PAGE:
Memories are built and strengthened by referencing multiple senses. This is obvious in terms of using photographs or other images to learn vocabulary.
Associating the image of the banana with the word helps to build a more robust memory about the word. Adding the spoken word helps more. Smelling, touching, and tasting the banana helps even further.
Other senses and sensations contribute to building memories, too. The music you listen to while studying will become ingrained with the study material (language related or otherwise). Also, when and where you study can become part of your memory.
If you study your vocabulary every morning during breakfast, then breakfast becomes part of your vocabulary memory.
But how does this affect your actual learning?
By tying your study to specific time, place, or situations, you do strengthen your recall in those situations, but you also weaken them in other situations!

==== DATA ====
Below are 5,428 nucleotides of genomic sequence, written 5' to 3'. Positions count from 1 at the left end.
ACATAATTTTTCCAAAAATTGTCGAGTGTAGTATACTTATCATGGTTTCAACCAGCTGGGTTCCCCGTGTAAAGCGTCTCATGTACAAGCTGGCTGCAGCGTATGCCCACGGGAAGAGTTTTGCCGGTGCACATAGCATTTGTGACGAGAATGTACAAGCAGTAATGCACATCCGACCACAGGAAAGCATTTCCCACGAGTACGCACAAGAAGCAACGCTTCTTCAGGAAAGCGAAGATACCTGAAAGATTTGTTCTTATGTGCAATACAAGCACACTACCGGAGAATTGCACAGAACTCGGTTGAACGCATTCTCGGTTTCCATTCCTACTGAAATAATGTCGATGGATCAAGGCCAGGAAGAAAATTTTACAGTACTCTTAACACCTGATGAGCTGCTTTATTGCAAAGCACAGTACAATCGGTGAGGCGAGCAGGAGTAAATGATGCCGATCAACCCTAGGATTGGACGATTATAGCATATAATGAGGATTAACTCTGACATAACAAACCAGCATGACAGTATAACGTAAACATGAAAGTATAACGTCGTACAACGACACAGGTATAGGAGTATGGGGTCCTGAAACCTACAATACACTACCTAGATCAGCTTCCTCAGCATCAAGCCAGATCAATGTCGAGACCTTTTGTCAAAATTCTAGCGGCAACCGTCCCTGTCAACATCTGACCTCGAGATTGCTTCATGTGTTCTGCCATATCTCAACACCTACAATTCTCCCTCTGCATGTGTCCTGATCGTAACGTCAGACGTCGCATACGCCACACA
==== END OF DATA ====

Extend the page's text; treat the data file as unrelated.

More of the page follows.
Have you ever studied a word thoroughly, but then been unable to recall it during conversation? Sometimes in this situation, imagining yourself studying can help you recall the word (I've had this experience).
I've heard on several online language learning groups that learning the language in the same room at approximately the same time everyday is more effective than just randomly timed daily practice.
In direct response to the claim you've heard, this can be true, if your goal is simply to pass the test (and you can take the test in the same environment/situation/location where you study).
If, on the other hand, your goal is to recall and use the language in all situations, you'll do much better to vary your study location and habits as much as possible.